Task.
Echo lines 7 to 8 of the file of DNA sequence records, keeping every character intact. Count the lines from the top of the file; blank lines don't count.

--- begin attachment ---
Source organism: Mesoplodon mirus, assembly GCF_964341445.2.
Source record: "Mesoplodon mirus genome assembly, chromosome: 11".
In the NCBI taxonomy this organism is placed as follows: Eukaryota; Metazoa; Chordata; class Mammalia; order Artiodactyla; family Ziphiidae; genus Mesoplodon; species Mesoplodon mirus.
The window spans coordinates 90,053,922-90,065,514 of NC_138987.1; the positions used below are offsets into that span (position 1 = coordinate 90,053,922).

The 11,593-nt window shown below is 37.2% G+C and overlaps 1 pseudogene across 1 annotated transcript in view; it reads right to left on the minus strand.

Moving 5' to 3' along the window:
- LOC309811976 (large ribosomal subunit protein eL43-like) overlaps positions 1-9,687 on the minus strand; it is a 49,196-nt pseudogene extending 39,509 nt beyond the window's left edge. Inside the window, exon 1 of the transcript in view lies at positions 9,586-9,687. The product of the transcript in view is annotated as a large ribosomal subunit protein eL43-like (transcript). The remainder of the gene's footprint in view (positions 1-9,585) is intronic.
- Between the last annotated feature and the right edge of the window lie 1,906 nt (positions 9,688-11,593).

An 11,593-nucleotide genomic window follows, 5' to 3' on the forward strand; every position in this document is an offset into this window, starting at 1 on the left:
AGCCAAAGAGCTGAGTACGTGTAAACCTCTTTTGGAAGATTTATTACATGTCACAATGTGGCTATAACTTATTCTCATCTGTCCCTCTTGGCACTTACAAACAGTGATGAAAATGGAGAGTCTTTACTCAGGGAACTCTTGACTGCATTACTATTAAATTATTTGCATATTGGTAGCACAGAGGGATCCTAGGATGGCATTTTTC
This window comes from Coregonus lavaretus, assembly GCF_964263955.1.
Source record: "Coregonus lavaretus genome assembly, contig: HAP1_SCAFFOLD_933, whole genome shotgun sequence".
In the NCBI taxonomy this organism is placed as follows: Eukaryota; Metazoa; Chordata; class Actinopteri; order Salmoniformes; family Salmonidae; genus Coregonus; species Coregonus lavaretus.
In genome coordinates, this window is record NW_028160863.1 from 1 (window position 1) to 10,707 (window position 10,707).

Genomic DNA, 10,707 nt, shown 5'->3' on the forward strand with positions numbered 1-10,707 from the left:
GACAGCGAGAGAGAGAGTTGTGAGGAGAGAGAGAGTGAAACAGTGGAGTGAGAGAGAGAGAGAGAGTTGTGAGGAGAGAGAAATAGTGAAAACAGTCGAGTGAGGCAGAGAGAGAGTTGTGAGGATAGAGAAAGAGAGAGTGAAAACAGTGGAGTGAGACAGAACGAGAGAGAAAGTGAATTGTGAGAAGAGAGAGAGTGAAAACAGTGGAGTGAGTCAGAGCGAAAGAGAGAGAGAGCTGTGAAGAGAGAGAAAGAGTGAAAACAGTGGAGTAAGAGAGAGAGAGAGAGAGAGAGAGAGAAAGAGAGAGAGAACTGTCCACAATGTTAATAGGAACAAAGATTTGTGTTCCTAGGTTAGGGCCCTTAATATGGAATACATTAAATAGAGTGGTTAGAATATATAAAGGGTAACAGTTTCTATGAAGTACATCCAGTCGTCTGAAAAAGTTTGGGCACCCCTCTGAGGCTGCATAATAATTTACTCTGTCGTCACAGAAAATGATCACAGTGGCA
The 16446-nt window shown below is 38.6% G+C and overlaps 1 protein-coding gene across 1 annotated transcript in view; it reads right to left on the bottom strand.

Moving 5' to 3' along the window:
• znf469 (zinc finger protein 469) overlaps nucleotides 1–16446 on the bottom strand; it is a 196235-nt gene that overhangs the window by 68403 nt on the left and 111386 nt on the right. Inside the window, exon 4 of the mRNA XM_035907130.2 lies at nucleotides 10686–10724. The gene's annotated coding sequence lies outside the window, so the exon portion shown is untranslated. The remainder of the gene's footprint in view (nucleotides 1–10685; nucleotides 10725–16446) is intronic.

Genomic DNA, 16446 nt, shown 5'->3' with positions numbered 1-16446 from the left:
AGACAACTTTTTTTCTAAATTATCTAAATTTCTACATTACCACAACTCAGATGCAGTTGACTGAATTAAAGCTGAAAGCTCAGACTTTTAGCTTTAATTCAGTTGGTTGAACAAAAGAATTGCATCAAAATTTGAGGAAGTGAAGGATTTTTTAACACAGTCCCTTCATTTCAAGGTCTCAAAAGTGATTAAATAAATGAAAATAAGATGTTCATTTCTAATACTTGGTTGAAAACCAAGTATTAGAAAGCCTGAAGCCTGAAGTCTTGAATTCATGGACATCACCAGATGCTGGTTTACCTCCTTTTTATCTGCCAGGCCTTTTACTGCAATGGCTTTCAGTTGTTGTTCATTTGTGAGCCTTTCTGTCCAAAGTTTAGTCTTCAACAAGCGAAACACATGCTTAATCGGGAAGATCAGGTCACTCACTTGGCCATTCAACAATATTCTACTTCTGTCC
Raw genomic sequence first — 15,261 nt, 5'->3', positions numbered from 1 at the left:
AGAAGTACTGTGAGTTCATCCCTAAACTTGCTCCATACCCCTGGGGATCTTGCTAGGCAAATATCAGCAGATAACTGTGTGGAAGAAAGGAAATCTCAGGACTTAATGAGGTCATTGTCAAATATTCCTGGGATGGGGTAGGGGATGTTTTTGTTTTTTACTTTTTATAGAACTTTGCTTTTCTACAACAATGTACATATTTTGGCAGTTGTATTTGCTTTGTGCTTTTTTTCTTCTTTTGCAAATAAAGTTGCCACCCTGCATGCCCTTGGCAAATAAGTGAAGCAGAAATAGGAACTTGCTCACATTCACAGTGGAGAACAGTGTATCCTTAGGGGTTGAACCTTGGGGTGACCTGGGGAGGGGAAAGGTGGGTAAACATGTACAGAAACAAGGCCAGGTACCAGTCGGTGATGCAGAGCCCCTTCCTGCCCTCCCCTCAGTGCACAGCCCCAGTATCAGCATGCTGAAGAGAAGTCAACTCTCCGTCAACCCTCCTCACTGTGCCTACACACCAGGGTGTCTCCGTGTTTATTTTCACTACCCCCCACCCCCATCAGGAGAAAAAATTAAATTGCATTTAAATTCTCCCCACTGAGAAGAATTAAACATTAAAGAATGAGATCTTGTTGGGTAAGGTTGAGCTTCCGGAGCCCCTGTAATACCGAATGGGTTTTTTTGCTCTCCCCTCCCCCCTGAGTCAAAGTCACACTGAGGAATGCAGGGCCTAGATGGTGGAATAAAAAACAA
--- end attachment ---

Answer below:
- LOC309811976 (large ribosomal subunit protein eL43-like) overlaps positions 1-9,687 on the minus strand; it is a 49,196-nt pseudogene extending 39,509 nt beyond the window's left edge. Inside the window, exon 1 of the transcript in view lies at positions 9,586-9,687. The product of the transcript in view is annotated as a large ribosomal subunit protein eL43-like (transcript). The remainder of the gene's footprint in view (positions 1-9,585) is intronic.
- Between the last annotated feature and the right edge of the window lie 1,906 nt (positions 9,688-11,593).